Small cat injuries can be treated at home with a few basic first aid products such as soap, peroxide and Neosporin, an antibiotic cream. These products will help prevent infection and will hasten the wound-healing process. Only treat superficial wounds, such as scratches and small cuts with Neosporin. If your cat has a deep puncture wound, you should take it to your veterinarian for treatment. Neosporin can also be substituted with any other type of first aid antibiotic cream, including store or competitor brands.
- Skill level:
- Moderately Easy
Things you need
- Wash cloth
- Cotton balls
Clean around the injury using a wash cloth, soap and water to remove any dirt or debris. Use a soft cloth, mild soap and a gentle touch so that you don't irritate the wound.
Place a generous amount of peroxide on a cotton ball and place it against the injured area. Hold the cotton ball on the wound for a minute or two so that the peroxide penetrates the broken skin. The peroxide will kill most of the bacteria on the skin, prepping it for the Neosporin application.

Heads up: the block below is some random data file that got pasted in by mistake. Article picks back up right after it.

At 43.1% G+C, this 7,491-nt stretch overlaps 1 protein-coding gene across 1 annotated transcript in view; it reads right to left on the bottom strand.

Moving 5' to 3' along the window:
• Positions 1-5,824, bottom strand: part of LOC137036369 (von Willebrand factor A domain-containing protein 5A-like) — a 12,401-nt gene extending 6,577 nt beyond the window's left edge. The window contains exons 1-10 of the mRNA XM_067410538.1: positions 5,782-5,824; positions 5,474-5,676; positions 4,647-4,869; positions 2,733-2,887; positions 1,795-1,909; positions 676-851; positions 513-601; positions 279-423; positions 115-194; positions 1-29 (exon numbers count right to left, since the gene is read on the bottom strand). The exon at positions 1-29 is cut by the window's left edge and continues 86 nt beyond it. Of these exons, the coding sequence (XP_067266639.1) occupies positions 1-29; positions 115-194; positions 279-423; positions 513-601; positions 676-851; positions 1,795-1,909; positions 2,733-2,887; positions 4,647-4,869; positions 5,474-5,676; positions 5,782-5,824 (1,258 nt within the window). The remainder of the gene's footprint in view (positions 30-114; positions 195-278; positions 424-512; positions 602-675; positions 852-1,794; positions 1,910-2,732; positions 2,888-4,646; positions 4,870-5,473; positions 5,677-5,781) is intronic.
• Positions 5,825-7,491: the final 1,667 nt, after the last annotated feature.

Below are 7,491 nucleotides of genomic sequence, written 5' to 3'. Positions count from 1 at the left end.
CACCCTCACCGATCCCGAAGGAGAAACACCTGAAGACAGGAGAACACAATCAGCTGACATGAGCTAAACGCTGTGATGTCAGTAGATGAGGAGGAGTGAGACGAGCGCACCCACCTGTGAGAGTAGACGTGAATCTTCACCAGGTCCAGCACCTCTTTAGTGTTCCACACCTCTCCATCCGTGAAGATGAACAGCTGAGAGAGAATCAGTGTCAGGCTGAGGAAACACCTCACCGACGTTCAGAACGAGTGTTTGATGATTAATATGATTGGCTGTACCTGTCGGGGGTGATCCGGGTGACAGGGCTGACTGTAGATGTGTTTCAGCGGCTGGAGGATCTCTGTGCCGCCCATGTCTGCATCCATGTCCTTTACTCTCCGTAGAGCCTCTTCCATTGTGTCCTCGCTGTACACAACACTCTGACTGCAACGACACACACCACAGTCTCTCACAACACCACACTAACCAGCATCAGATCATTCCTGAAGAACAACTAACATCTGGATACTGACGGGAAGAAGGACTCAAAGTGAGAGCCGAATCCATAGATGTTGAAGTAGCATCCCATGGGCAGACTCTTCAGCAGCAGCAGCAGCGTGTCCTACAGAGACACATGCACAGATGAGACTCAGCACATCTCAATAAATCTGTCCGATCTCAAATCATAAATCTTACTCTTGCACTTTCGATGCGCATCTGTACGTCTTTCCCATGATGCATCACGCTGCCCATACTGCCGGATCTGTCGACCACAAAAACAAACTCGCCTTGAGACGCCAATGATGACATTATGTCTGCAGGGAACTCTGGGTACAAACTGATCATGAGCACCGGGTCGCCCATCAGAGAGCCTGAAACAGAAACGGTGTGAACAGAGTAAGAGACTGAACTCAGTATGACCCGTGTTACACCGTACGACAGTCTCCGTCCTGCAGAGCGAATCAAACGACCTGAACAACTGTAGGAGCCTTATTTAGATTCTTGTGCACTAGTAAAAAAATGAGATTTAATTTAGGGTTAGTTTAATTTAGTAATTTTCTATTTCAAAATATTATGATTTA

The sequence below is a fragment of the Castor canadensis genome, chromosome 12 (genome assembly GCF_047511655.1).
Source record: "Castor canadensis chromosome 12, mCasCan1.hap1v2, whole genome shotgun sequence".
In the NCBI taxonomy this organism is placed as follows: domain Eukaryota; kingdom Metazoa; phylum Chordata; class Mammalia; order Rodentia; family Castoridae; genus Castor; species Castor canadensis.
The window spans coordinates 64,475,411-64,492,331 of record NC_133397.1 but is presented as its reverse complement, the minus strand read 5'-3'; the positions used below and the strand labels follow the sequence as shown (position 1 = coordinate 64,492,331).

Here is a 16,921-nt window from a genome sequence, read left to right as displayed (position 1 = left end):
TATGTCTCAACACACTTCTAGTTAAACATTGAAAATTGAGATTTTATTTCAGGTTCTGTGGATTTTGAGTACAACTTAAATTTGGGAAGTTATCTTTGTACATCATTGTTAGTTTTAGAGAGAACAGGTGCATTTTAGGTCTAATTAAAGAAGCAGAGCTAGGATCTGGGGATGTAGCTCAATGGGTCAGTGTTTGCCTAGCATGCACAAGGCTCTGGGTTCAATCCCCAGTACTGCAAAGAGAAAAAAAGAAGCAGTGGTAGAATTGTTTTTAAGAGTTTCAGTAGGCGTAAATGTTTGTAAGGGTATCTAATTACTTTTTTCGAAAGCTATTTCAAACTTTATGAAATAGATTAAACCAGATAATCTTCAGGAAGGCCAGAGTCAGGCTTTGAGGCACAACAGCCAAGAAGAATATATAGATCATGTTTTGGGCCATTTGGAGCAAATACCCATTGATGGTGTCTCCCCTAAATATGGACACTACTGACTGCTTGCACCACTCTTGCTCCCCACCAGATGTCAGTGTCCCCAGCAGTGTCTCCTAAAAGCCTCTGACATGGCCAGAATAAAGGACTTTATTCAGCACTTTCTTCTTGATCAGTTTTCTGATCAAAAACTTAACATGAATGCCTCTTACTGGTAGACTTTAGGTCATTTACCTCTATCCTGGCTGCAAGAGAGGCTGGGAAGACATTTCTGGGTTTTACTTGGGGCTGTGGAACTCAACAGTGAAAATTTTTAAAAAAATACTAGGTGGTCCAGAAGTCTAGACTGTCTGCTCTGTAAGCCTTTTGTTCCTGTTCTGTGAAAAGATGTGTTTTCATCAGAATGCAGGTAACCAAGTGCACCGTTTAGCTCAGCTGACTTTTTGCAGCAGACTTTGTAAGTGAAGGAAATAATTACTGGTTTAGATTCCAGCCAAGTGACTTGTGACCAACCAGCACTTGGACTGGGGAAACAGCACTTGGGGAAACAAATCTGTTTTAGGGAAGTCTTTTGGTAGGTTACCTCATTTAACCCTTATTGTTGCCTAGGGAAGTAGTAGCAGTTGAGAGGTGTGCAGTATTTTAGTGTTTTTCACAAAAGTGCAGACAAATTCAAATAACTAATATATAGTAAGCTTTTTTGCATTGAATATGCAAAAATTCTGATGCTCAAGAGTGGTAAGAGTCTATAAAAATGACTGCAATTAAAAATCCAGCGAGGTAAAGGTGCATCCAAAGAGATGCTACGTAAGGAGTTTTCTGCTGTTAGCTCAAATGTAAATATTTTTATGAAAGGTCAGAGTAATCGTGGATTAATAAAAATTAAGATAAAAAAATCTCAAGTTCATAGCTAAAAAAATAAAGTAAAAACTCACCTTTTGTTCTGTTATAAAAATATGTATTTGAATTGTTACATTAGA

Place the tip of the Neosporin tube up to the injury and squeeze out a small portion to cover the area. Don't use too much Neosporin or the cat may attempt to lick it off its body.
Spread the Neosporin with a Q-tip to fully cover the area. Using a Q-tip prevents germs on your hands from infecting the wound.
For 30 minutes after the Neosporin application, monitor your cat to prevent him from licking the antibiotic cream. This will allow the Neosporin time to fully absorb into the wound.
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